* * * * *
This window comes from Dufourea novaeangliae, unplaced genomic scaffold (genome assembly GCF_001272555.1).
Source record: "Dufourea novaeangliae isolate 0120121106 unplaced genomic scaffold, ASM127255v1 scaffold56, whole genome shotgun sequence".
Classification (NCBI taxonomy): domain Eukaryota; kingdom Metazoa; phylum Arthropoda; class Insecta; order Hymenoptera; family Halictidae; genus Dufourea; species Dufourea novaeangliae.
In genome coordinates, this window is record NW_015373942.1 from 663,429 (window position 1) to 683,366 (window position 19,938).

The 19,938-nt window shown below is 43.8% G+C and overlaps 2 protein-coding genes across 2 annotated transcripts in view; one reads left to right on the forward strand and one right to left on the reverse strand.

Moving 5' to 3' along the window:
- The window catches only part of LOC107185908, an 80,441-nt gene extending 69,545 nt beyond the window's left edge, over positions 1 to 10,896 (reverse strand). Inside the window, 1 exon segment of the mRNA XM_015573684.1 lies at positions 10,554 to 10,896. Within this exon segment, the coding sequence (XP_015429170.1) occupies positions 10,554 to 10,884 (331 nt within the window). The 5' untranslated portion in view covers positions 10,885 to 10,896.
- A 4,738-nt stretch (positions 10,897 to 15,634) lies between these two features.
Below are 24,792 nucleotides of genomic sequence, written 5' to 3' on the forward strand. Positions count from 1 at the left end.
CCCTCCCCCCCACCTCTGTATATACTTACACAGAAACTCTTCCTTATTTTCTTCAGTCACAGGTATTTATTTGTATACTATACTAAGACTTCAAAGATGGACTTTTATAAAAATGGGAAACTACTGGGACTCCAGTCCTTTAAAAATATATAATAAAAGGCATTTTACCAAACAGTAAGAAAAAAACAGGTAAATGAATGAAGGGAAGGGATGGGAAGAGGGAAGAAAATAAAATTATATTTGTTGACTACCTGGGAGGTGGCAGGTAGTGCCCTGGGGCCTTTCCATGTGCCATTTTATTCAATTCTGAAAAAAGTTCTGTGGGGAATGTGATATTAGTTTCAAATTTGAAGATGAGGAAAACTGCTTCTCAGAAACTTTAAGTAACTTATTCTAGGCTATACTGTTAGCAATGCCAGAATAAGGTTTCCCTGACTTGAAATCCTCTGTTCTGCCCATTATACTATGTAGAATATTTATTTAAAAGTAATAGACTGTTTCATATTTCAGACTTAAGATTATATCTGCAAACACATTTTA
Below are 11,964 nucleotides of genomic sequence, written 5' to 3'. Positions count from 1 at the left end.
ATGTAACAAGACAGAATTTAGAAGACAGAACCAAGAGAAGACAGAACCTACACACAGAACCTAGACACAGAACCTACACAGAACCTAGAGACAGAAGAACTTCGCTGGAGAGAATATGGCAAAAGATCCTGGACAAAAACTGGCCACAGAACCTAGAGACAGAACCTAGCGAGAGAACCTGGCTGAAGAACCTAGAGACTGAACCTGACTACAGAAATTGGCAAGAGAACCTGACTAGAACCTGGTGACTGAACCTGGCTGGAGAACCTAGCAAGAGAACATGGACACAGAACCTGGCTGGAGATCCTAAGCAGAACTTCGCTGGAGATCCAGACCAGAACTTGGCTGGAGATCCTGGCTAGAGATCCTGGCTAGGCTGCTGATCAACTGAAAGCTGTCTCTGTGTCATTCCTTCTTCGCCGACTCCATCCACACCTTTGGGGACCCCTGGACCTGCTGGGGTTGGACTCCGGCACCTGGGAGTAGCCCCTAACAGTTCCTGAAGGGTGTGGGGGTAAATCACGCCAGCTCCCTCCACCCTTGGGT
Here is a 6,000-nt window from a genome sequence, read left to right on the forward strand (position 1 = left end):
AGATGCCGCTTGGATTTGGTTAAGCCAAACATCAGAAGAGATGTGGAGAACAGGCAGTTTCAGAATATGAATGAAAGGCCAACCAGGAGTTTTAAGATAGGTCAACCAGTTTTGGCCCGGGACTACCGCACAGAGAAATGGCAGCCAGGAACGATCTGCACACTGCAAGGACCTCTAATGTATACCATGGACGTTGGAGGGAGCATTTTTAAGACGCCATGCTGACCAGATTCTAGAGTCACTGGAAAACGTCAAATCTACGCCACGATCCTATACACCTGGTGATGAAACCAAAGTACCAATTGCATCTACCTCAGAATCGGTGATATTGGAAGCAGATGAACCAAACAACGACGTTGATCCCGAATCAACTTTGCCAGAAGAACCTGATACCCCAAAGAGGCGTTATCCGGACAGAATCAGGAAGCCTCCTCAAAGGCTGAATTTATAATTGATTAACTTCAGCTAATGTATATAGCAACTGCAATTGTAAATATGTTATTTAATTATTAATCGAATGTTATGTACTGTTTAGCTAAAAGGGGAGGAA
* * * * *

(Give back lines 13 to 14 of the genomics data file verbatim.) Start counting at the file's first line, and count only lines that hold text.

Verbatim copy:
Here is a 6,000-nt window from a genome sequence, read left to right on the forward strand (position 1 = left end):
AGATGCCGCTTGGATTTGGTTAAGCCAAACATCAGAAGAGATGTGGAGAACAGGCAGTTTCAGAATATGAATGAAAGGCCAACCAGGAGTTTTAAGATAGGTCAACCAGTTTTGGCCCGGGACTACCGCACAGAGAAATGGCAGCCAGGAACGATCTGCACACTGCAAGGACCTCTAATGTATACCATGGACGTTGGAGGGAGCATTTTTAAGACGCCATGCTGACCAGATTCTAGAGTCACTGGAAAACGTCAAATCTACGCCACGATCCTATACACCTGGTGATGAAACCAAAGTACCAATTGCATCTACCTCAGAATCGGTGATATTGGAAGCAGATGAACCAAACAACGACGTTGATCCCGAATCAACTTTGCCAGAAGAACCTGATACCCCAAAGAGGCGTTATCCGGACAGAATCAGGAAGCCTCCTCAAAGGCTGAATTTATAATTGATTAACTTCAGCTAATGTATATAGCAACTGCAATTGTAAATATGTTATTTAATTATTAATCGAATGTTATGTACTGTTTAGCTAAAAGGGGAGGAA